Be the Light

A Sermon for the Third Sunday of Easter

Happy Easter! It is, in fact, still Easter. Easter is a season of fifty days, not just a single day. So when you go to the grocery store and all that Easter candy is in the bin at 50% – 75% - or 90% off, buy it. It’s a good deal and there are still weeks and weeks to keep celebrating the joyful good news of Christ’s resurrection.


As it is still the Easter season, we have our wonderful Easter vestments on, we are still singing the great Easter hymns, and are still adding in all those extra alleluias. And yet in the Gospel readings we have been hearing these past few weeks, we have not heard the same celebratory tone. From that very first Easter season, the disciples did not yet understand what Good News is. It is only with hindsight that we can so confidently enter into this season with that joy. But for the disciples, we hear weeping and confusion, fear and ignorance in these stories.


John is a highly metaphorical Gospel. Whoever wrote this Gospel liked to use images. One of the images he really liked to use is lightness and darkness. From the very beginning we hear him talk about that. In the beginning was the Word, the Word was with God, and the Word was God. All things came into being through Him. Not one thing came into being that was not through Him. What came into being through Him was life, and that life was the light of the world to all people. And the darkness could not overcome it. It goes on to say that John the Baptist was a witness to the light; he was not the light, but was a witness to the light, that light that lights the world. Light, light, light. If you read the first chapter, the imagery keeps going on and on. And the light and the dark theme continues throughout the Gospel. It is not just in the words, lightness and darkness, but it is in the setting and the timing of things. So when Nicodemus is confused, he comes to Jesus in the night, a time of darkness. Whenever you hear those specifics of time, you have to think about what the sun is doing at that moment. Is it giving light or is it dark?


All of these Easter readings have taken place in the dark. We heard that Mary Magdalene went down to the tomb on that Easter morning while it was still dark. And there in the darkness of that moment she wept. Then last week we heard about the evening of the first Easter, at dark, at night. It doesn’t say it was dark, but you know what evening is all about—there is no light. And we heard the story about events a week later, again in the evening. The disciples are locked away in their fear, the darkness of their fear. Mary Magdalene is in the darkness of her sorrow, and the other disciples are in the darkness of their fear.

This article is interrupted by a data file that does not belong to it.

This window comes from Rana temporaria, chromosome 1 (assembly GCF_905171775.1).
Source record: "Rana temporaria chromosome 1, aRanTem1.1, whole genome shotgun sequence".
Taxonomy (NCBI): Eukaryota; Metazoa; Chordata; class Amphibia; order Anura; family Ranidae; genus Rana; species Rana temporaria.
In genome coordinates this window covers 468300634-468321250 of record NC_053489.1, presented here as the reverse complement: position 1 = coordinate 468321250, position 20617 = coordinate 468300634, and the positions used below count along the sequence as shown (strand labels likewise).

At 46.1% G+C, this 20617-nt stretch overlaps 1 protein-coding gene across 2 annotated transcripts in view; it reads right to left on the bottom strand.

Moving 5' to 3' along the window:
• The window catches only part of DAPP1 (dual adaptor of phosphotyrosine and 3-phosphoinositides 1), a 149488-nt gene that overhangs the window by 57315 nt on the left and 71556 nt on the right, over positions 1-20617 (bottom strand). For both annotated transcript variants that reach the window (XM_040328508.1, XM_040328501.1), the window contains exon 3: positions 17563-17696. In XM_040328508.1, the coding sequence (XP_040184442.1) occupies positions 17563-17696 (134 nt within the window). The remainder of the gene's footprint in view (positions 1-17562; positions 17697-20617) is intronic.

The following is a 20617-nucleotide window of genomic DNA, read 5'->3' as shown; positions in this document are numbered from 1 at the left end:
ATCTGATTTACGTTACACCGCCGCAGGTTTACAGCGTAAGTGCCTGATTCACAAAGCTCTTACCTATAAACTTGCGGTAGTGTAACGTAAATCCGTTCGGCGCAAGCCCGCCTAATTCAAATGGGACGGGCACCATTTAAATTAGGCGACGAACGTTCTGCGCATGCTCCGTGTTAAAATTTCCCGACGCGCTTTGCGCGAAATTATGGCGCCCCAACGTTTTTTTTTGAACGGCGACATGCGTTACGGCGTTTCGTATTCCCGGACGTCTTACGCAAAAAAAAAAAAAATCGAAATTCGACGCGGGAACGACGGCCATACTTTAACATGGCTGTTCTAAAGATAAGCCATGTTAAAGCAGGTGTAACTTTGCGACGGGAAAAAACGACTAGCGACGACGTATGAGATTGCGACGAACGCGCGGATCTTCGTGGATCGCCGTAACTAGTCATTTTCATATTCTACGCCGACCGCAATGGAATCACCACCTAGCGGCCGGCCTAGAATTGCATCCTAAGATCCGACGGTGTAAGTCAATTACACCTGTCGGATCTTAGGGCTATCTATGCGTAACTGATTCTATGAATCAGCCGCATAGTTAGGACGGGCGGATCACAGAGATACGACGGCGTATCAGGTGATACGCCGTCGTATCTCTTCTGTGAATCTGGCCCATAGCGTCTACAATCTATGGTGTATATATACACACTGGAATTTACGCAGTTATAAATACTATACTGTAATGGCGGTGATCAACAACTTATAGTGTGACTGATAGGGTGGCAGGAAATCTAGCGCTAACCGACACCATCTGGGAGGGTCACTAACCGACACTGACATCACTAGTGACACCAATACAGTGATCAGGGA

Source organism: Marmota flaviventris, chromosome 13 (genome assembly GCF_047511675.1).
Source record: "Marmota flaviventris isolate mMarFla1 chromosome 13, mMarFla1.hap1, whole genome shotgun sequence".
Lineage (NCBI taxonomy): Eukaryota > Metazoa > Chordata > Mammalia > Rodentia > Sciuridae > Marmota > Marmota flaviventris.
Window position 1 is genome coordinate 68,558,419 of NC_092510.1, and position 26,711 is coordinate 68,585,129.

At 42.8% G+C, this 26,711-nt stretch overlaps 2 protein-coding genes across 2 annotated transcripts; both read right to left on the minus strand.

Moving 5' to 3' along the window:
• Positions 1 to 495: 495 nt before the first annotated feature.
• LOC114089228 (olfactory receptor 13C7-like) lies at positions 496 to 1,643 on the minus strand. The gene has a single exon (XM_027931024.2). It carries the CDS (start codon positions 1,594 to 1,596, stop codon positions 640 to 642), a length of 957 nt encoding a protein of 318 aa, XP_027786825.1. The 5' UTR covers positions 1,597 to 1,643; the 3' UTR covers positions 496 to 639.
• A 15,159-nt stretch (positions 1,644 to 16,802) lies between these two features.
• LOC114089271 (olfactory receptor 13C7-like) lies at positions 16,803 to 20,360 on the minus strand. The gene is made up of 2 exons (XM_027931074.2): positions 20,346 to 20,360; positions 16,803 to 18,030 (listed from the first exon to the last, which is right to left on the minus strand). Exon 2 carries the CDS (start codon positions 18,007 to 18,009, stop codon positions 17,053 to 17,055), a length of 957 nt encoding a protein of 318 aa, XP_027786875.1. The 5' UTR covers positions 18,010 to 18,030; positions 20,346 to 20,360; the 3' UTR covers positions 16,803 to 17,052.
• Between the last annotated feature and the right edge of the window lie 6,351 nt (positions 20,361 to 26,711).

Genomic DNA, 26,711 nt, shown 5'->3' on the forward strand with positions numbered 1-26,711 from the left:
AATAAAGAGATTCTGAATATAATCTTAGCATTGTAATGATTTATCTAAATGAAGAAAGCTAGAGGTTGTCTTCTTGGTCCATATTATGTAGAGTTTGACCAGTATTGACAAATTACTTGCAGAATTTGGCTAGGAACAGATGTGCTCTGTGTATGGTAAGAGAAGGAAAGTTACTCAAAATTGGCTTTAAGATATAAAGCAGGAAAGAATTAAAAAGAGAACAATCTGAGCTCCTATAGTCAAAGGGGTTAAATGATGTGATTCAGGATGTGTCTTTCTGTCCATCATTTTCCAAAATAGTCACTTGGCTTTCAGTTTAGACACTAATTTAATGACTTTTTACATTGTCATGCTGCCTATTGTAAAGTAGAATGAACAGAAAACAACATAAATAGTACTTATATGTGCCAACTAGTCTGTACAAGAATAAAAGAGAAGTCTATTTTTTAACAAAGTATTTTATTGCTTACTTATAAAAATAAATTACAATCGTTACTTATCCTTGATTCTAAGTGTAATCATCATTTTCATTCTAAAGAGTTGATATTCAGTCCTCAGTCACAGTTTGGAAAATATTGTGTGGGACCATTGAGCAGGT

Today’s reading is the last of the resurrection appearances in John’s Gospel. It says that the disciples went fishing all night long, in darkness. So we have the darkness of sorrow, the darkness of fear, and now we have the darkness of ignorance. These disciples, who have encountered the risen Lord, still don’t get what this is all about. It is that common theme we hear throughout the Gospel readings of the disciples not understanding what Jesus is talking about. So even though they have met the risen Lord twice, and have heard from Mary Magdalene about Jesus coming back, they still act as if nothing has changed in their lives, as if this life transforming event—someone rising from the dead and coming to them—means nothing. They return to Galilee, and they return to their work as if nothing has changed.


Then Jesus shows up. What is interesting is that the other stories do not talk about the light. When Mary Magdalene is meeting Jesus in the garden while it is still dark, it does not say that Jesus appeared and that the day had broken or the sun had risen. We can assume that she is still in that darkness. But here it says just after daybreak. In this final story we begin to see that things are changing. Just after daybreak the light is beginning to enter in. Peter hears, finally, and this seems to change his life.  He needs to do something in response to this Good News. He is sent to go and feed and tend and care for God’s children in this world. He is sent to be Christ’s body in this world, to be that light that John testified to in the very first chapter, the light that Jesus said he was. That light is now being passed along to Peter and the other disciples to take out into the world.